Review: Glee’s fall season

As the title would suggest, last’s night’s fall finale of Glee, “Sectionals”, saw the McKinley High glee club finally perform at the first level of competition. It seemed like a logical point for the series to temporarily leave off at, and the episode satisfyingly tied up some loose ends, but it will be a long wait until the show returns in April (yes that’s right, April) of next year. In the meantime, I thought I’d give my thoughts on the first 13 episodes of the hit Fox show. I’ll be talking about different storylines from all of the episodes, so if you haven’t caught up on the series yet, you might not want to read much further.

Glee earned some great buzz for its pilot, which originally aired after the American Idol finale, last spring. Momentum continued through to the fall, when the show re-aired the pilot, and had its “series premiere”. I think that one of the things that caught people’s attention most about the pilot was the satirical, surprisingly dark edge to the show. With pot-dealing teachers, gay dads, and slushies to the face, it was clear that this wasn’t going to be some second-rate High School Musical.

With such a strong pilot, I was uncertain as to whether the show was going to be able to keep up with the sharp writing. For the most part, it has. I can always count on seeing a one-liner from last-night’s episode of Glee as someone’s Facebook status on Thursday morning. But while the humour of the show is still there, but I do feel like Glee has become a bit uneven in tone throughout the season. I think that part of the problem is that the show set itself up for dramatic situations that weren’t consistent with its otherwise tongue-in-cheek style. When Will Shuester’s wife, Terri, faked being pregnant, and schemed to “adopt” cheerleader Quinn’s unwelcome baby without Will’s knowledge, it was played as an exaggerated, humorous situation. Which is was. But then it was inevitable that Will would find out at some point. Which he did. The show may be a satire, but it still has some basis in reality, so obviously they couldn’t have him laugh the bizarre situation off. And while Will’s freak-out in last week’s “Once Upon a Mattress” seemed very realistic (and it had some surprisingly good acting from Matthew Morrison), the kitchen scene felt more like it was from an episode of The O.C.

That being said, I have no problem with a little melodrama, which is fortunate, because there was plenty more of it this week when Rachel revealed to Finn that he was not, in fact the father of Quinn’s baby (the honour goes to Finn’s best friend, Puck). Finn’s subsequent blow-up was undeniably intense, and it added some great tension to the already exciting episode. But I couldn’t help thinking, when did this show get so serious?

I really do enjoy the show overall, though. Jane Lynch’s Sue Sylvester is arguably the best part of the show. Her biting, relentless quips are always hilarious. The writers have done a bit to humanize her (“Wheels” contained an unexpected, poignant moment when Sue visited her mentally challenged sister in the facility that she lives in), and I like that all of the characters are starting to become pretty three-dimensional. One of the season’s best episodes came early on, and it centred on Kurt, New Directions’ flamboyant soprano. His reluctant fight to join the football team in order to prove himself to his dad was handled with the just the right balance of humour and human drama, as was his eventual coming out to his father. That storyline was revisited later in the season in “Wheels”, when Kurt’s dad received hateful phone calls about his son, and Kurt had to decide whether or not to compromise who he is to give his dad some peace of mind.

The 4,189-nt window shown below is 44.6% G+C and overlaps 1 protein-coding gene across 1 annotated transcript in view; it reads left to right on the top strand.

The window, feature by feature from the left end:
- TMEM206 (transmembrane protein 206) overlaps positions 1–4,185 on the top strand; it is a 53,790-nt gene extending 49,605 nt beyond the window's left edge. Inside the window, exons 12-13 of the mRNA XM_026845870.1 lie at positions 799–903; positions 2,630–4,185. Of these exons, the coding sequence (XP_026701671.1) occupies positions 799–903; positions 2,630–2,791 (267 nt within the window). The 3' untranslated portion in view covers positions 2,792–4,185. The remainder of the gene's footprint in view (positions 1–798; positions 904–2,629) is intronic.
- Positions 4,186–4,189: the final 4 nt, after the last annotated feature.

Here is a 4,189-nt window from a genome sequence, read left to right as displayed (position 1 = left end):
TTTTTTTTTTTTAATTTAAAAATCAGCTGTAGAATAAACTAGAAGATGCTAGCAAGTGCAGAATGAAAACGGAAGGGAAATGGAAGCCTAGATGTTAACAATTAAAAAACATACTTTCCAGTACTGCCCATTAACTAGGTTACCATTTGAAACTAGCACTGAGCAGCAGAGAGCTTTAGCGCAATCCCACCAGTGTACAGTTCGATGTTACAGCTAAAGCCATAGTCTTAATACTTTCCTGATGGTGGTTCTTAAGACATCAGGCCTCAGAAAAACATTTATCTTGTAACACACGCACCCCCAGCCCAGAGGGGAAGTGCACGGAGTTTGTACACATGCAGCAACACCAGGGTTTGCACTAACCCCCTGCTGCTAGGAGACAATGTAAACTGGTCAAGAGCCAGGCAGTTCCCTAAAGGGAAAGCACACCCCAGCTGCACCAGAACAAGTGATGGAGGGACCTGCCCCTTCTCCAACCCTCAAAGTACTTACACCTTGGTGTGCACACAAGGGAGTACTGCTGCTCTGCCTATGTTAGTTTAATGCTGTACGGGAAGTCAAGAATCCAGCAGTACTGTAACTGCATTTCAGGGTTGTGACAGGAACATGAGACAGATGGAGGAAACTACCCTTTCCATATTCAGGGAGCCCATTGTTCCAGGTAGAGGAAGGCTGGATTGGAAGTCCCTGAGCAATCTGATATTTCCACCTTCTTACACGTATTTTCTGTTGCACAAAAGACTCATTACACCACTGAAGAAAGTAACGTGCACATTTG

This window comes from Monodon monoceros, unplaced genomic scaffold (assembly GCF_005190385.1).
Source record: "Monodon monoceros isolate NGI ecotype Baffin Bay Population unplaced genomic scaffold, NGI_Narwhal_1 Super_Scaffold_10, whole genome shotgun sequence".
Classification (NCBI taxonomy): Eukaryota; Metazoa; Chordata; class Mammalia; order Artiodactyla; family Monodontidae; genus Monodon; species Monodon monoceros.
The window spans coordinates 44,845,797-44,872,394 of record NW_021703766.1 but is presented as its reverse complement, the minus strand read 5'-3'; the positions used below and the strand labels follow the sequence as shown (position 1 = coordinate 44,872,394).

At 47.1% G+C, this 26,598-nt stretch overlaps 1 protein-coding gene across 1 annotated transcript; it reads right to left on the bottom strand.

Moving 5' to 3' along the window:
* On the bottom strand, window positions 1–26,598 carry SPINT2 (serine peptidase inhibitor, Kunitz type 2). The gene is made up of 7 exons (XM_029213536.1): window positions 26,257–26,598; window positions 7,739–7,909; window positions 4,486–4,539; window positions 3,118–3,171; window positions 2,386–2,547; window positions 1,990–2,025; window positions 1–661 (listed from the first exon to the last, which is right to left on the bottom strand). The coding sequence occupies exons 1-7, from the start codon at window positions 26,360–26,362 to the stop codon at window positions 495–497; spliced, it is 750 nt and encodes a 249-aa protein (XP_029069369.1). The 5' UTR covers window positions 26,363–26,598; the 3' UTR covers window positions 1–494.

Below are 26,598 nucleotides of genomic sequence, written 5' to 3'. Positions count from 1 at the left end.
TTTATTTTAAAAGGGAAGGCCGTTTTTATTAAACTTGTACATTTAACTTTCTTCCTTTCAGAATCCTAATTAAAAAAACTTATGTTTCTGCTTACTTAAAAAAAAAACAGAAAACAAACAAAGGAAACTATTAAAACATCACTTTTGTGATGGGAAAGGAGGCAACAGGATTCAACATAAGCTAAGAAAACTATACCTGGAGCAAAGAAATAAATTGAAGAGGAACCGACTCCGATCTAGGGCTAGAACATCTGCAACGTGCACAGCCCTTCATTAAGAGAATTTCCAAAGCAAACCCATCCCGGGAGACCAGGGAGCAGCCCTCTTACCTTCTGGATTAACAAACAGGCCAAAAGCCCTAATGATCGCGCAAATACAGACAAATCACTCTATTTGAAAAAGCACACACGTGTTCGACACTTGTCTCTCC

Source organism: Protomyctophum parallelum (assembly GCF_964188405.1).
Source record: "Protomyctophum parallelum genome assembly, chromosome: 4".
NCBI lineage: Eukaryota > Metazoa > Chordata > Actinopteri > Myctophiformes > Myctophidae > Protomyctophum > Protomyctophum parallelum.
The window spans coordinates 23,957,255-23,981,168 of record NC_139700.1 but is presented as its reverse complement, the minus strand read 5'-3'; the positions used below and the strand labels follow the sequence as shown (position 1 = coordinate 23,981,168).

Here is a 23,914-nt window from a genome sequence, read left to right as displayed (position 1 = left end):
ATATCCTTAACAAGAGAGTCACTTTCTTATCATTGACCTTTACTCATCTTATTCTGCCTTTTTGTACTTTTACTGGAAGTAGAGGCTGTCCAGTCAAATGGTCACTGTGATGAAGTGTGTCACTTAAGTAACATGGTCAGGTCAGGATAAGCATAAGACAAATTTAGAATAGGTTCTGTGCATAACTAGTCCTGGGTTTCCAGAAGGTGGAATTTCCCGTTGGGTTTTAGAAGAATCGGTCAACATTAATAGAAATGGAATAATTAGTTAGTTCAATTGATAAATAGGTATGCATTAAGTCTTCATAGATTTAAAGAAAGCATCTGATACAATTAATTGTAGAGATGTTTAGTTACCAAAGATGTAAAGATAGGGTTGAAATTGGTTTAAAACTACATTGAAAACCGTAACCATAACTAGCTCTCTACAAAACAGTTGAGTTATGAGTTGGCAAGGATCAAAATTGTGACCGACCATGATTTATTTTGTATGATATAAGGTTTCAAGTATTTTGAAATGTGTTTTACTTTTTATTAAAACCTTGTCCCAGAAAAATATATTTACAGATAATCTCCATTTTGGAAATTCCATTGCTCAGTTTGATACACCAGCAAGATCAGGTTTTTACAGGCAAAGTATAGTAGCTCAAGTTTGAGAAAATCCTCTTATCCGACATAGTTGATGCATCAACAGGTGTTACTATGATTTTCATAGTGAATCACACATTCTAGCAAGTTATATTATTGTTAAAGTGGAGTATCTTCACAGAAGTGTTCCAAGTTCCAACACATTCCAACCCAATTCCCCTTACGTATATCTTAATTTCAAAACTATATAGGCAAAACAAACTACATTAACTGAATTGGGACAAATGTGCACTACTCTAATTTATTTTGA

While Kurt’s storyline has been carried out nicely over the course of the season, a few others have felt a bit more fragmented. There are a lot of characters, so obviously not everyone is going to be the star of every episode. But there have been so many one-episode storylines that don’t seem to go anywhere. The Tina/Artie romance seemed to stall before it even got started. And Kristin Chenoweth’s debauched character was a lot of fun, but she arrived and left in the course of an episode. Same goes with the Rachel/Puck romance, and Rachel’s crush on Mr. Shuester. Some of the storylines work as being self-contained episodes, but those kinds of complicated relationships probably would have been better served over the course of a few episodes.

Although I’m not really a fan of musicals, I always enjoy Glee‘s performance numbers. Maybe it’s because they’re actual performances on a stage, so it makes sense in the context of the show. With the talented cast and fun song choices, it’s not surprising that Glee, and its musical numbers, have become such a hit. Here are five of my favourite performances of the season, so far (with links to the audio on YouTube):

  1. Don’t Stop Believing (“Pilot”) (We first heard it at the end of the first episode, and I think it was the moment that a lot of people were hooked on this show)
  2. Somebody to Love (“The Rhodes Not Taken”) (You can’t beat Queen)
  3. Hair/Crazy in Love (“Hairography”) (Great mash-up. It reminded me that “Crazy in Love” is a stellar pop song. “It’s your boy, Artie!”)
  4. Don’t Rain on My Parade (“Sectionals”) (I’m not a huge fan of Rachel’s singing style, or show tunes. But this number, from last night’s fall finale, was undeniably impressive)
  5. Sweet Caroline (“Mash-Up”) (Puck’s voice is great, and I liked his “impromptu” moment to shine)

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